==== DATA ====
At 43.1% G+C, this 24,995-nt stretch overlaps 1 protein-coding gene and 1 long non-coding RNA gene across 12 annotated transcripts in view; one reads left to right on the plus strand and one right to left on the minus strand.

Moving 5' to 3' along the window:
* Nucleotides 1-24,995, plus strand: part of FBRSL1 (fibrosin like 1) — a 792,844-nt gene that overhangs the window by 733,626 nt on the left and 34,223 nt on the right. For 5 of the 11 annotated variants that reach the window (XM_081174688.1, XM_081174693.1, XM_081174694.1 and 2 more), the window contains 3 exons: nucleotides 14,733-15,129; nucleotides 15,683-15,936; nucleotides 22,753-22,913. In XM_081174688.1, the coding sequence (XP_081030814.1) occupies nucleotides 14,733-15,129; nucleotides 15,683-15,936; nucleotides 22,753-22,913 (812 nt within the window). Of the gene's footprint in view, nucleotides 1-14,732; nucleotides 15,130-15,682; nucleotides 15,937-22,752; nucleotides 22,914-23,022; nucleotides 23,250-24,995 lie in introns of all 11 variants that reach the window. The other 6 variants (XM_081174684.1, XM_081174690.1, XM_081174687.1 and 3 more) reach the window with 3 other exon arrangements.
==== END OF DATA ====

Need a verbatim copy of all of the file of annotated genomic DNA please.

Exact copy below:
At 43.1% G+C, this 24,995-nt stretch overlaps 1 protein-coding gene and 1 long non-coding RNA gene across 12 annotated transcripts in view; one reads left to right on the plus strand and one right to left on the minus strand.

Moving 5' to 3' along the window:
* Nucleotides 1-24,995, plus strand: part of FBRSL1 (fibrosin like 1) — a 792,844-nt gene that overhangs the window by 733,626 nt on the left and 34,223 nt on the right. For 5 of the 11 annotated variants that reach the window (XM_081174688.1, XM_081174693.1, XM_081174694.1 and 2 more), the window contains 3 exons: nucleotides 14,733-15,129; nucleotides 15,683-15,936; nucleotides 22,753-22,913. In XM_081174688.1, the coding sequence (XP_081030814.1) occupies nucleotides 14,733-15,129; nucleotides 15,683-15,936; nucleotides 22,753-22,913 (812 nt within the window). Of the gene's footprint in view, nucleotides 1-14,732; nucleotides 15,130-15,682; nucleotides 15,937-22,752; nucleotides 22,914-23,022; nucleotides 23,250-24,995 lie in introns of all 11 variants that reach the window. The other 6 variants (XM_081174684.1, XM_081174690.1, XM_081174687.1 and 3 more) reach the window with 3 other exon arrangements.